Directed by Robert Altman
Starring Jennifer Jason Leigh, Miranda Richardson, Harry Belafonte, Dermot Mulroney, Michael Murphy, and Steve Buscemi.
Opened: Aug. 30, 1996 | Rated: R
"Kansas City" has two things going for it besides a talented cast and Robert Altman at the helm: almost 30 minutes of fantastic, toe-tapping jazz and spectacular period detail.
The music that permeates every scene should sell soundtrack CDs like crazy, and stars Jennifer Jason Leigh, Harry Belafonte, Miranda Richardson, Dermot Mulroney and Steve Buscemi all look at home in the fashions of the 1930s.
The location scouting was impressive, and with the costumes and cars help submerged the picture entirely in the period with unzoned, sparsely built urban neighborhoods and strips of brick store fronts.
But the fact that these details stand out so prominently demonstrates the key problem with "Kansas City" -- there's a lot of time to look around. The story takes place over two days but it feels like two weeks.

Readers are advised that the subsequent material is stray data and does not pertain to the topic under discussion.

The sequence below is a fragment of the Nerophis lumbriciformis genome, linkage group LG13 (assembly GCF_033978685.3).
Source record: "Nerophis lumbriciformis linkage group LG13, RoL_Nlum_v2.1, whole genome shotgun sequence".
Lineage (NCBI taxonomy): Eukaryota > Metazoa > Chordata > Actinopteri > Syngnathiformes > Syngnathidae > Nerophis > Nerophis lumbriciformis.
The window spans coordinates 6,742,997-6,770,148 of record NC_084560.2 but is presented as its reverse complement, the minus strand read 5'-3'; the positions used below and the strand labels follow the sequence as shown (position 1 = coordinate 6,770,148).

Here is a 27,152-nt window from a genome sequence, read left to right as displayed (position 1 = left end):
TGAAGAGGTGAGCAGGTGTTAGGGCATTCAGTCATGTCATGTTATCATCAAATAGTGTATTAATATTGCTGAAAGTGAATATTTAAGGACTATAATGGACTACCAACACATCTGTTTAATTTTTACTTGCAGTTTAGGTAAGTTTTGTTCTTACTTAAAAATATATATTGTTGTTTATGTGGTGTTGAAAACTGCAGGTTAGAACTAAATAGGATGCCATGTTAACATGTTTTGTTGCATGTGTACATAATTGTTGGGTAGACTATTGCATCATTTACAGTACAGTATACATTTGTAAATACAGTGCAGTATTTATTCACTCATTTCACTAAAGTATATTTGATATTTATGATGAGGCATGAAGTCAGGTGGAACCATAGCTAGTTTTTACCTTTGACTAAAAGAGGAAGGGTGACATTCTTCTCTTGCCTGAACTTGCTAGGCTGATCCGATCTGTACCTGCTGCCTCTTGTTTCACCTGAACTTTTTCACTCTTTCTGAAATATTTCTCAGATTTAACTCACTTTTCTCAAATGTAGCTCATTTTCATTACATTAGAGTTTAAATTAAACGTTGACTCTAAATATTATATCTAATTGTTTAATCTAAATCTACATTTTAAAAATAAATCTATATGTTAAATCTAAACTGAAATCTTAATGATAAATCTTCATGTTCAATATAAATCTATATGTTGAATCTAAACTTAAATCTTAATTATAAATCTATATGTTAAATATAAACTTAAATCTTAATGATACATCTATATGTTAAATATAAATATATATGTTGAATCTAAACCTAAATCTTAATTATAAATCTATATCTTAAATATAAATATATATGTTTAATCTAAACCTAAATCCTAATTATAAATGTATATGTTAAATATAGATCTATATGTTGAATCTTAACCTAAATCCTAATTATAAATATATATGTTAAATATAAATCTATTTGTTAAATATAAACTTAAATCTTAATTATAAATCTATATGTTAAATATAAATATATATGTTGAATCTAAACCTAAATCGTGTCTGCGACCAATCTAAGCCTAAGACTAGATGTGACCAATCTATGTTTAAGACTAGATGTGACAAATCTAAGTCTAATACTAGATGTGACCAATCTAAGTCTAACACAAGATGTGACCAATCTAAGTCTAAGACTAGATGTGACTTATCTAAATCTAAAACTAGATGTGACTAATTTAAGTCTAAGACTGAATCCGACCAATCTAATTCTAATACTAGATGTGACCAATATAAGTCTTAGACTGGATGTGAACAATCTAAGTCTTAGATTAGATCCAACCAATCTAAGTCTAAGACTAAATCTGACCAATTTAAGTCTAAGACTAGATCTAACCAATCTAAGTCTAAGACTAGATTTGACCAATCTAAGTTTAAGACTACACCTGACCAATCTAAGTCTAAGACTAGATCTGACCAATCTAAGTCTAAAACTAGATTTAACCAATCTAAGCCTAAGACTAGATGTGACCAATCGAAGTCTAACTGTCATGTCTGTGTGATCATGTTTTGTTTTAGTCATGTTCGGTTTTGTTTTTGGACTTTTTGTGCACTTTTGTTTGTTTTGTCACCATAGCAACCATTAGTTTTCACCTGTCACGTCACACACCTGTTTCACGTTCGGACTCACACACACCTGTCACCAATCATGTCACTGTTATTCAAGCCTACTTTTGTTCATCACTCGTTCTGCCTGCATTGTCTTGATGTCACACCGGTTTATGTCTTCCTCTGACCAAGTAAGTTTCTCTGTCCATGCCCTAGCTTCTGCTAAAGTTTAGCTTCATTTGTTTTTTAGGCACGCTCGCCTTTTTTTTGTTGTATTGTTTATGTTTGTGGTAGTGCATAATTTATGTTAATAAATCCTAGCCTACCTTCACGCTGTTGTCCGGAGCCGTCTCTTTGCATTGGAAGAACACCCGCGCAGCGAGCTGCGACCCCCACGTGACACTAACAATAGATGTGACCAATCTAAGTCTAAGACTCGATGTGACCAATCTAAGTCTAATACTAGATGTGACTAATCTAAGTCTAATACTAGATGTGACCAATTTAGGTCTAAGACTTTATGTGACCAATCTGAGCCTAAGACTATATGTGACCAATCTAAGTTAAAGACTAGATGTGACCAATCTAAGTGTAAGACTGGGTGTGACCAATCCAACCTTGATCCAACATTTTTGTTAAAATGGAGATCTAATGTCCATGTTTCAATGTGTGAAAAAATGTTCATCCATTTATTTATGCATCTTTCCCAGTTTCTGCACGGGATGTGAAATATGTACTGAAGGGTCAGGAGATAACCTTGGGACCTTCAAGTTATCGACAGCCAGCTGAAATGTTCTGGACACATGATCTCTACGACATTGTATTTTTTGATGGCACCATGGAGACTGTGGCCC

Harlow wanna-be Leigh is trying to get her husband back from certain death after he's caught scamming small-time gangster Seldom Seen (Belafonte).
She kidnaps a politician's opium-addicted wife (Richardson) to extort his influence with the mob, and the women play off each other like a dark, odd-couple comedy team.
Even with Altman's trademark weave of plots, "Kansas City," it feels more like a documentary about jazz that gets cluttered with exaggerated caricatures of '30s personas -- crooked politicos, tough-guy mobsters and mouthy molls.
Leigh is even more over-the-top than she was in "The Hudsucker Proxy" and she grinds on the nerves. This type of role seems to be her Achilles' heel.
After a while even the fantastic jazz blurs like the rest of the film into a numbing, run-on jam session.
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